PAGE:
Career Fulfillment…Does it Matter. Should it?

I consider myself very fortunate in this life: My career as an executive recruiter in the security industry provides me with a great sense of purpose.

Luck, is part of it, no-doubt, but it also took a lot of effort to get here. Like others, I’ve had jobs that left me feeling unfulfilled at the end of each day. But this—recruiting security industry professionals and matching them with employers seeking top level talent as well as helping many with their career development—isn’t one of those jobs. As a matter of fact, I view it as more than just a job or my career – It’s a mission for me.

Everything changes when you love your career. I know it might sound a bit dramatic, but I know from personal experience. I understand the degree to which career fulfillment is important differs for all of us. Some may crave it more than others. Some people need success in their career to feel whole when others can take it or leave it. However, by and large, most people working for a living want to feel some sense of career fulfillment.

Career success is an important component of individual success

Most of us are taught, at an early age, to be viewed as “successful” people, we must reach a minimum level of professional achievement. Our sense of personal self-worth has become connected to our professional worth. So, during those periods when we experience professional dissatisfaction, we believe it’s a deeper reflection of who we are as individuals and what we’re capable of, rather than seeing it as a matter of circumstance that can change with proper effort.

One-third of our life is spent working

From the time we reach age 18 until we are age 65, most of us work 8 hours a day 5 days a week. That adds up to nearly 100,000 hours spent working in an average lifetime. That’s a significant percentage of the time most of us have to spend on this planet.

If you aren’t fulfilled by the work you’re doing each day, your life may feel empty.

Work gives a means for survival for you and your family

Your career is what puts food on the table and a roof over your head. It’s a requirement for basic human survival and thus, it’s a necessity. A job is not something that most of us can do without. Because of this, an unfulfilling career can start to feel like a heavy burden to bear instead of a productive part of life. It heightens your stress level and can lead to a host of mental and physical illnesses.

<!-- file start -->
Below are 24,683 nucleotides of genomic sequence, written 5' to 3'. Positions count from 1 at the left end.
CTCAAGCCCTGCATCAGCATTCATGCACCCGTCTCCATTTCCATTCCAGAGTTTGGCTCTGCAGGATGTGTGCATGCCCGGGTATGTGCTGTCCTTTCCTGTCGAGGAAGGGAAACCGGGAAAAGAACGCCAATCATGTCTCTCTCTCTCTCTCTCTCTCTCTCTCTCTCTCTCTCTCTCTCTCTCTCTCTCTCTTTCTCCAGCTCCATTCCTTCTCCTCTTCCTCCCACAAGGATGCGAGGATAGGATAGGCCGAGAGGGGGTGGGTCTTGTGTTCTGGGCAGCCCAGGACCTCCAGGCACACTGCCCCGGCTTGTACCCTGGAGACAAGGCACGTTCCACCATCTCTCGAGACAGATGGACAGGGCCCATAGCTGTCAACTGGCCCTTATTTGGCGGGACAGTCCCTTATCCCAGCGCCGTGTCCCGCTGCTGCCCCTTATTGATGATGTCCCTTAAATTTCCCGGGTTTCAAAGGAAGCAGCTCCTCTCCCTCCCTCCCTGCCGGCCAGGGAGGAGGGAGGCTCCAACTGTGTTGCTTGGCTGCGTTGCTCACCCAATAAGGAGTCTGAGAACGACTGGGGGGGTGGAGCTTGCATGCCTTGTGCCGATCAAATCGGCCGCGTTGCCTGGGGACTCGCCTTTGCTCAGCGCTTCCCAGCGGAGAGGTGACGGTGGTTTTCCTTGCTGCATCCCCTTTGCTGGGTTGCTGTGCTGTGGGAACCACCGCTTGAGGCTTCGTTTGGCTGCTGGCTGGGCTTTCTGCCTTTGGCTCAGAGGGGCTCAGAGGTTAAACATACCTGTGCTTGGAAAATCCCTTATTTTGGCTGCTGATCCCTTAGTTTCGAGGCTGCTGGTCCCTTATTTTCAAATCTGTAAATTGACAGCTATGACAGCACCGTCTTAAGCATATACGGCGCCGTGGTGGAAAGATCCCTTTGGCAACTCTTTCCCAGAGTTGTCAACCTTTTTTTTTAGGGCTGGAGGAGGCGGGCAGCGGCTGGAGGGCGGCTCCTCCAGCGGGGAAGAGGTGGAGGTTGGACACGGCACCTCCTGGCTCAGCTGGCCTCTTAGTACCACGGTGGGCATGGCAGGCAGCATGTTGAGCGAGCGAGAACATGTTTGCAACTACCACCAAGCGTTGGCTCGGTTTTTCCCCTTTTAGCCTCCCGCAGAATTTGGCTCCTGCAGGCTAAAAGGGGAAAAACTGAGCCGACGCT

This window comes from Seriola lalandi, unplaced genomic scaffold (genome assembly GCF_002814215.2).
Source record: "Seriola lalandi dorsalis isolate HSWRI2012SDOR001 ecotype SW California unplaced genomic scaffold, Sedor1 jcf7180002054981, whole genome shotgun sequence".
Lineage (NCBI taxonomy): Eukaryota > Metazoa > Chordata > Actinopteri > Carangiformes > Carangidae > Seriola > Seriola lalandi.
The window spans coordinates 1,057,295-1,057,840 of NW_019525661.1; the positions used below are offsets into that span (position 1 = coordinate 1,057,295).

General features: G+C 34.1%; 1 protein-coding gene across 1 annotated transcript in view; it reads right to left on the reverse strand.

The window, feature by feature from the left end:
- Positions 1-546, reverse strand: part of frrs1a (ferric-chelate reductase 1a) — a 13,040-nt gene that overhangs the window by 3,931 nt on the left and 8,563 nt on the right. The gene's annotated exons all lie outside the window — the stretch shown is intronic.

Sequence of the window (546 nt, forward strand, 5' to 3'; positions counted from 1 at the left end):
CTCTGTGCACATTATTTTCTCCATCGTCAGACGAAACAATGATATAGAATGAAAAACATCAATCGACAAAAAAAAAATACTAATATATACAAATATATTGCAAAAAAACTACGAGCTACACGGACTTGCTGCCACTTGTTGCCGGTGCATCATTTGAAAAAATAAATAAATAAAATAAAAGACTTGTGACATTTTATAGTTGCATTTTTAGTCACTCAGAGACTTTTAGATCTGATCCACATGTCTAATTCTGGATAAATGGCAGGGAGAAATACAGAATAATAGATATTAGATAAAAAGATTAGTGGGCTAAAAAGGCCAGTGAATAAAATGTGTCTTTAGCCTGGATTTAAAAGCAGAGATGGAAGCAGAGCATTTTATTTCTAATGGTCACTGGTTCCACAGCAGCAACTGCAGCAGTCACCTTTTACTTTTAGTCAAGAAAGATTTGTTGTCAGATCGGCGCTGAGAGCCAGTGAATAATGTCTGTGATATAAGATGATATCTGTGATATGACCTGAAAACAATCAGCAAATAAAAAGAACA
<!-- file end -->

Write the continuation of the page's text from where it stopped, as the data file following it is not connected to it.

Identifying some type of career fulfillment will lead to a more comfortable level of existence on the most basic level. You will likely feel a deeper sense of personal growth and development and your perspective will broaden, shifting away from that of basic survival mode.

Your career is closely tied to your personal identity

When you meet someone for the first time, what is usually the first topic of conversation? In most instances, people use their career as a topic to break the ice. “What do you do?” is the most common way to create small talk and get to know someone new. If you’re not happy with your particular job, it can make meeting new people something you loathe. By the end of the conversation, you feel like a complete loser. Why? Because, your career has been tied to you -the individual.  It’s not really “fair” but that’s the reality of it. When you have pride in the type of work you do, it shows. Others hear it in your words and see it in your facial expressions. Personally, you feel good about yourself. You find yourself enjoying these types of conversations much more and so does the other person.

In today’s society, right or wrong, we tend to put people in boxes. Identifying them by their career is a common way of doing this. You’re a teacher? I have a mental image already. An accountant? A different mental image. There’s a widespread practice of stereotyping others based upon their job. This can be upsetting for many. In working with a wide variety of people and backgrounds as a recruiter, what I learned is this: Regardless of what you do, if you enjoy it, it doesn’t matter what others may think about it. Don’t give in to that (real or imagined) sense of judgment from others.

Career fulfillment can change the world around you. If you desire this, allow it and create it. But don’t try to fool yourself by denying that it matters.

David Lammert

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